Lesson Plan: Alternative conceptions
Secondary School Science Teaching Methods
Adam Johnston & Sharon Ohlhorst
Design a lesson that addresses a specific misconception that is related to your core curriculum. Most likely you will use some of the work that you have already done to inform your lesson, but you are encouraged to do more research as well. (You could also consider other readings and resources on constructivism and conceptual change.) You are free to address any typical misconception, however it may be most efficient to address one that you’ve already been researching and reading about.
For this lesson plan, make it very clear what alternative conception you are addressing, and make it explicit how you are going to deal with this conception. As most research shows, having the students actively involved in confronting their previous understandings is essential to a lesson with the goal of conceptual change.
|Your lesson plan should be created so that it is for your own use, but it should be clear enough that an informed person from your class could also understand the lesson plan.|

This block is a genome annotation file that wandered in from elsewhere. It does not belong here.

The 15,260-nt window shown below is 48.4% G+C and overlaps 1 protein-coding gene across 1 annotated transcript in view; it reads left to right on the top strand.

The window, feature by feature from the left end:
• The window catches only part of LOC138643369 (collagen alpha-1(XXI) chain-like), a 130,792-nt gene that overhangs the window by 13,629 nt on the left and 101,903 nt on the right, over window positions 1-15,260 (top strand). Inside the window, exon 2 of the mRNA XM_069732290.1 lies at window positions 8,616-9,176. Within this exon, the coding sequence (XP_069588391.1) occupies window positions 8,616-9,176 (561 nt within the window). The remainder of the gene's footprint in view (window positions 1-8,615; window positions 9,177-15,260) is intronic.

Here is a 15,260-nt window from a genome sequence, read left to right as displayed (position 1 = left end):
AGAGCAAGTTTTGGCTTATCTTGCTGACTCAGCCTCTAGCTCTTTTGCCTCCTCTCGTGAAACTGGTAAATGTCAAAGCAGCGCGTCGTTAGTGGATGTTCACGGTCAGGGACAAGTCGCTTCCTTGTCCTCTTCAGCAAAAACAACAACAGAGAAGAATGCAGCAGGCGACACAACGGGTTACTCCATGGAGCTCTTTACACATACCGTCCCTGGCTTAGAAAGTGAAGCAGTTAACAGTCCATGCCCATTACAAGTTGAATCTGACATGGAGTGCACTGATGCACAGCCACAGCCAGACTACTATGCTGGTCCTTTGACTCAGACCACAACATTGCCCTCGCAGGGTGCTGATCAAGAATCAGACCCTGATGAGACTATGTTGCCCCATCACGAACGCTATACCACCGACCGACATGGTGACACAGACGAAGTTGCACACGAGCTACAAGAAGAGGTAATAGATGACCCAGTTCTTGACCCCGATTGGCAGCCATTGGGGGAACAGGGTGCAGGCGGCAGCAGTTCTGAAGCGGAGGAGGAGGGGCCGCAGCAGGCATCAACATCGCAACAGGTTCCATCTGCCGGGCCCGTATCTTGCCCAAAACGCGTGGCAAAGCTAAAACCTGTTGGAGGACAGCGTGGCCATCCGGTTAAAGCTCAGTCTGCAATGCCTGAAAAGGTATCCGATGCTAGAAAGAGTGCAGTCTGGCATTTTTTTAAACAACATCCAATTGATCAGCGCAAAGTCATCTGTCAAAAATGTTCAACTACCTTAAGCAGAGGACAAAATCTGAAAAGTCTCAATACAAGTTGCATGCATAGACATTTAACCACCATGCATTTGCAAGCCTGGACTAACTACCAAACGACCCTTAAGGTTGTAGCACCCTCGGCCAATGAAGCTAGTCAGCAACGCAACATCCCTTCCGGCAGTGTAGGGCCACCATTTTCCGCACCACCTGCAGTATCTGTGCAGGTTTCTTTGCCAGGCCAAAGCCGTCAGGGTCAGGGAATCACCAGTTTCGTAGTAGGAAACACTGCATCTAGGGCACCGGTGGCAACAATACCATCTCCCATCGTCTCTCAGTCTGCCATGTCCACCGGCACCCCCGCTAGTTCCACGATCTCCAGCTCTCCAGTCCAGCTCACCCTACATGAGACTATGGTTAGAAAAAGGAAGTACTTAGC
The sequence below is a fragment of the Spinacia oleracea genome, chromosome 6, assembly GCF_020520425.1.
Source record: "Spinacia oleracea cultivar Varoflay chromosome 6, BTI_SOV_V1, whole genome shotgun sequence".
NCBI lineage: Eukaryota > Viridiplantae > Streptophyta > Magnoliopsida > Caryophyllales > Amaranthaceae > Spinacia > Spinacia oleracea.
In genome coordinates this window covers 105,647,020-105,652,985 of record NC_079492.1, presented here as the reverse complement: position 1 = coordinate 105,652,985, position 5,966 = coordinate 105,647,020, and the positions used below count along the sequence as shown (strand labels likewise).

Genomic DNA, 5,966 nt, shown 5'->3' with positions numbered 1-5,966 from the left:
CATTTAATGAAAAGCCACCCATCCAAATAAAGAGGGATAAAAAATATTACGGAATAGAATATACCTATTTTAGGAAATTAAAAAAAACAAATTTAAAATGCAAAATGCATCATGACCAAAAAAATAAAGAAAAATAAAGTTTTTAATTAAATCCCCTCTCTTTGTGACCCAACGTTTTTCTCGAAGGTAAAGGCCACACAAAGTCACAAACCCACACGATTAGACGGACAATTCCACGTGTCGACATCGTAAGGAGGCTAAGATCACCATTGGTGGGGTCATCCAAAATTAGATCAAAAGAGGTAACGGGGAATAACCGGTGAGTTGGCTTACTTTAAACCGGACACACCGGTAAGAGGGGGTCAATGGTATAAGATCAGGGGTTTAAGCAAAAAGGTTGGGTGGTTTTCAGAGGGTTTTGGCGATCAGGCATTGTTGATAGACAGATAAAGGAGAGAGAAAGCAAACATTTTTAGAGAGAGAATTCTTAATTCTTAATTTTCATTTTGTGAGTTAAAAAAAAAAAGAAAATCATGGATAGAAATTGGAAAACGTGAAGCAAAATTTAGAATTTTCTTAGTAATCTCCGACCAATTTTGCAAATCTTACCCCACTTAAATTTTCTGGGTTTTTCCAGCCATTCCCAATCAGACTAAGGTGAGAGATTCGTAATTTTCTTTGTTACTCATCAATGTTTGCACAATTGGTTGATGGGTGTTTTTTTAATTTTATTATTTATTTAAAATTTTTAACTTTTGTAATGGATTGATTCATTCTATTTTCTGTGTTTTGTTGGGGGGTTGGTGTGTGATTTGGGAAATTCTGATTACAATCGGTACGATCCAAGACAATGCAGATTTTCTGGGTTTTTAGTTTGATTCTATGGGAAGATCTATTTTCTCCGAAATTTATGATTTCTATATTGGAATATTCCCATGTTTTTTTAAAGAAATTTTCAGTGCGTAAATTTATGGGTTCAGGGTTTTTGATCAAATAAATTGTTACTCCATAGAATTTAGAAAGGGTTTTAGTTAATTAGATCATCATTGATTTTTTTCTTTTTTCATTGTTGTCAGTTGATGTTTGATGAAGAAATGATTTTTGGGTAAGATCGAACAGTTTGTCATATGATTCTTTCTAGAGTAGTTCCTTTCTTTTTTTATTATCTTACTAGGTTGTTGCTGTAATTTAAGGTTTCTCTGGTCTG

|You should identify and explicitly describe how you are addressing a specific concept to be learned. Include a brief cover letter that reflects this.|
|Your lesson should be “inquiry based.” This may take lots of different forms, but in a nutshell, this means that the students should be constructing their own understandings. Keep in mind that there are lots of activities that might look as though they are inquiry based because students are playing with stuff, but if you are telling them what to do, it isn’t allowing students to construct knowledge, change conceptions, etc.|
|You should include in your lesson plan a description of how you will assess the learning of this concept. Utilize work that has already been done and presented in class.|
Your lesson will be graded according to the rubric that focuses on the following items:
Have fun! This assignment should be engaging, because you are starting to really think about the nature of learning by real people; and it should be useful, because you really will be using this in your future classroom.